these three extra characters.

    You may be experiencing the problem that you've described because
    you're attempting to _move_ rather than _copy_ the file. This is
    expected behavior since Windows considers the files in the IE cache
    subdirectories to be in use by IE and thus not deleteable, movable, or
    renameable while IE and up and running, but you are still free to make
    a *copy* of any of these files.

    As to the specific location of IE's cache subdirectories, it will vary
    by system configuration but in general, if you were running Win2K or
    WinXP and logged on as Administrator, the place to navigate to within
    Windows Explorer would be as follows:

    C:\Documents and Settings\Administrator\Local Settings\Temporary
    Internet Files\Content.IE5

    If you were running Win98SE or WinMe, the location, which can itself
    be changed within IE's options, would usually be as follows:

    C:\WINDOWS\Temporary Internet Files\Content.IE5

    Within the Content.IE5 directory you'll find some number of
    subdirectories, usually four, eight, or even 12 or more of them. For
    security reasons, these subdirectories have strange system-generated
    eight-character names. To locate the file in question, you'll want to
    check the contents of each of these several subdirectories. It's from
    one of these subdirectories that you'll be dragging the file with the
    right mouse button held down to the other directory (in the left pane)
    into which you want to save a copy of the file.

    For all of the above to work easily and correctly, you'll want to run
    Windows Explorer (usually located at C:\WINNT\explorer.exe or
    C:\WINDOWS\explorer.exe) in a Maximized two-pane view so in Windows
    Explorer go to the Explorer Bar item on the View menu and select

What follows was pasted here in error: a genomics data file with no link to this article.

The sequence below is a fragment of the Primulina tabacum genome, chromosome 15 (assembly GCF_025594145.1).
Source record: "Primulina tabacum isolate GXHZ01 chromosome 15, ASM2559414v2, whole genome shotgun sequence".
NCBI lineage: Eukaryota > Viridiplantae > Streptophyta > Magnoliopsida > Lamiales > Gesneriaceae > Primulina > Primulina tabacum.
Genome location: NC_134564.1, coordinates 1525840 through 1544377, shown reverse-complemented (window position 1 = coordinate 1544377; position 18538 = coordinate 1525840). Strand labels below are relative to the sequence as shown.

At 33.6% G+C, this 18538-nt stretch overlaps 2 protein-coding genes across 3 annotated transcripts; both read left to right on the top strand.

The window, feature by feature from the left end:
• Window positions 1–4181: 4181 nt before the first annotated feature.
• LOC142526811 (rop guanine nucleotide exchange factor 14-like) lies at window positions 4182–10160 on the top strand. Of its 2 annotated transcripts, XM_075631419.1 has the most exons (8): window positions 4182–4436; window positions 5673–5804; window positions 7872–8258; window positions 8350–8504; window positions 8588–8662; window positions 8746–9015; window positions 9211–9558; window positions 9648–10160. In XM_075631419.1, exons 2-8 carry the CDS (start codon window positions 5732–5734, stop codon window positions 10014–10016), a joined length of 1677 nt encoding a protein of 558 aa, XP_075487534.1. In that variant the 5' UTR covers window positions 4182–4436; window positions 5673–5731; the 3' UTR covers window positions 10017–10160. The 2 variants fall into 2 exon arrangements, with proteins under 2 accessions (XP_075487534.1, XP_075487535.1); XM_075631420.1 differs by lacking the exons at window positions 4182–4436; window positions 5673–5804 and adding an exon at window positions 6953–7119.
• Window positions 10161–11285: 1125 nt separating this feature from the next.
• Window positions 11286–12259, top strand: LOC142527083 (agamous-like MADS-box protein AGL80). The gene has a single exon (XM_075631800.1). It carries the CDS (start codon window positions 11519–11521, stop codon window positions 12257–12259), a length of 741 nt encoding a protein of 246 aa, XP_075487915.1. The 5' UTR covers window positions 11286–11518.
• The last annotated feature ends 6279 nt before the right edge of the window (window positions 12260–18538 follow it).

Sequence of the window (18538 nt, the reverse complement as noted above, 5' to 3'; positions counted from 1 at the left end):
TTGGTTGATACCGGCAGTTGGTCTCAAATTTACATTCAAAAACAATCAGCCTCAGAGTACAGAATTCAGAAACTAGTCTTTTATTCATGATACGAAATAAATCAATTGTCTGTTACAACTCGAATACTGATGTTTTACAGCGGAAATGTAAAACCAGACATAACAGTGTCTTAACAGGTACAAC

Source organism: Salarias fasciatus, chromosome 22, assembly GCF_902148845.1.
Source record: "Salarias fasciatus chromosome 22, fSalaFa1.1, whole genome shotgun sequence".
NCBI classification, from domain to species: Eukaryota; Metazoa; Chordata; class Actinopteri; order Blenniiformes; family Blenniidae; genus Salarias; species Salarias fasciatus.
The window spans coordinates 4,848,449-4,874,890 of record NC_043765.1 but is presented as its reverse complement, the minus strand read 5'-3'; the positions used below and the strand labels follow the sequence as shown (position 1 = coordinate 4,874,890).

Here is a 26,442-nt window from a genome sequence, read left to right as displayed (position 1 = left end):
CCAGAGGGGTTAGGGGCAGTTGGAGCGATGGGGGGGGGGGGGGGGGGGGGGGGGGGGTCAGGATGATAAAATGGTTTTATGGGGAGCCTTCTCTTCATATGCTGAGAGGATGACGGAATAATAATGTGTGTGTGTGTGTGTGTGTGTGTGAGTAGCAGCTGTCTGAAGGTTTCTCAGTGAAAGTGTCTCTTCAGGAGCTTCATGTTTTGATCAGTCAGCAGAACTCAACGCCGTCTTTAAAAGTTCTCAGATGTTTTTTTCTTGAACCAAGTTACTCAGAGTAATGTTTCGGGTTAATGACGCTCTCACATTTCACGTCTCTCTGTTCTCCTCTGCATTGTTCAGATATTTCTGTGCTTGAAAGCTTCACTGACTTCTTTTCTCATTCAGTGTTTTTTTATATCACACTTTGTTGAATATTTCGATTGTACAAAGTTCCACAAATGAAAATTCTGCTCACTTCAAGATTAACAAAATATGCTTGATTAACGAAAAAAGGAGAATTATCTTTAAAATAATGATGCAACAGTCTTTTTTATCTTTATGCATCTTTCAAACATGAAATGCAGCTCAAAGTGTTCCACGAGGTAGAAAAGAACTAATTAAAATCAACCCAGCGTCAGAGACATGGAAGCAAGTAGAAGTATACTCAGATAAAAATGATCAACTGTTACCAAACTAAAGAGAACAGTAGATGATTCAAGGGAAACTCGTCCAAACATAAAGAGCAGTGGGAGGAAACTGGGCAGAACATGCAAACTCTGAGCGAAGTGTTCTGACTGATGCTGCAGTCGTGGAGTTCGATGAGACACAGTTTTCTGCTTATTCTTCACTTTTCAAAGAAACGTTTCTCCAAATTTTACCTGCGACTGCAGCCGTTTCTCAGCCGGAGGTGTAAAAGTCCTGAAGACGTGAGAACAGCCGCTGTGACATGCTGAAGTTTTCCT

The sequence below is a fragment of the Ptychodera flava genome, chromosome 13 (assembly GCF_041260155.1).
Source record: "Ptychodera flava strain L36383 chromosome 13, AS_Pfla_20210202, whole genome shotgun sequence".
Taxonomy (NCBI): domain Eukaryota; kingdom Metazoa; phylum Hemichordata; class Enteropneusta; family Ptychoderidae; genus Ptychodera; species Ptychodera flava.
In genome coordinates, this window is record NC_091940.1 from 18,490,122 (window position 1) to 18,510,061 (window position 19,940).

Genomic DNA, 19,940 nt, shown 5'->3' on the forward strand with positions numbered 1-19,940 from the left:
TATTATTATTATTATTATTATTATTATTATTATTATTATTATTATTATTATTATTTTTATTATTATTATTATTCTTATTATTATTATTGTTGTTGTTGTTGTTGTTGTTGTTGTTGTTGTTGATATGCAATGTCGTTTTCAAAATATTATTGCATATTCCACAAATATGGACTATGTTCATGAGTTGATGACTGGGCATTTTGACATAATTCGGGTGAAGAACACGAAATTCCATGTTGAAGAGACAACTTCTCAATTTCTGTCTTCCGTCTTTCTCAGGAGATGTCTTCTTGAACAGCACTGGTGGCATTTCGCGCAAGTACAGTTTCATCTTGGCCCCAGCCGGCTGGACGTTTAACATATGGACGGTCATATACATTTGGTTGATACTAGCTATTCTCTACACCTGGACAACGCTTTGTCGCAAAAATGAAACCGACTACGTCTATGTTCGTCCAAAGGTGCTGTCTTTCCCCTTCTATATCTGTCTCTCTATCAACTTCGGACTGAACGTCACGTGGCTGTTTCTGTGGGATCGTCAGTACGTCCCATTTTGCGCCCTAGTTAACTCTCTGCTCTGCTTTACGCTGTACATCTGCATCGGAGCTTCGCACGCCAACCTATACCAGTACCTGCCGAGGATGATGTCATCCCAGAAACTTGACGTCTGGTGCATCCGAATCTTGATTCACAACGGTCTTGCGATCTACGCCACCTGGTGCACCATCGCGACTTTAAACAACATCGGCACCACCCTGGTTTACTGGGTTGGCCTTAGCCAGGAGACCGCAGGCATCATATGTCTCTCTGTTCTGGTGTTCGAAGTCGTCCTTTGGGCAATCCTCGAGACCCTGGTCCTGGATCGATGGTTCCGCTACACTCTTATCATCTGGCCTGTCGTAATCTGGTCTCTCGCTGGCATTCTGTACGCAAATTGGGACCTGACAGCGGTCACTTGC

Folders. Also, on the View menu within Windows Explorer, make certain
    that the Details item is checked.

    Additionally, on the Tools menu select Folder Options... and go to the
    View tab and ensure that the following items are checked:

    Display the full path in the address bar

    Display the full path in title bar

    Show hidden files and folders

    Also, ensure that the following items are NOT checked:

    Hide file extensions for known file types

    Hide protected operating system files (Recommended)

    If you change any of the above options, which will vary by Windows
    version, by the way, and Windows issues a silly warning message, just
    ignore it and proceed so that the options are set as I've described
    above. Microsoft is simply trying to protect novice users from
    destroying their system, that's all.

    Sorry for the long winded response. This stuff is much easier to do
    than to describe in words, although a video tutorial might help. :)
    Good luck and do let me know how you make out with this, please.
     
    Frank, Jun 14, 2006
    #9
  10. Brian

    cbeck Guest

    cbeck, Jun 14, 2006
    #10
  11. Brian

    M.L. Guest

    M.L., Jun 19, 2006
    #11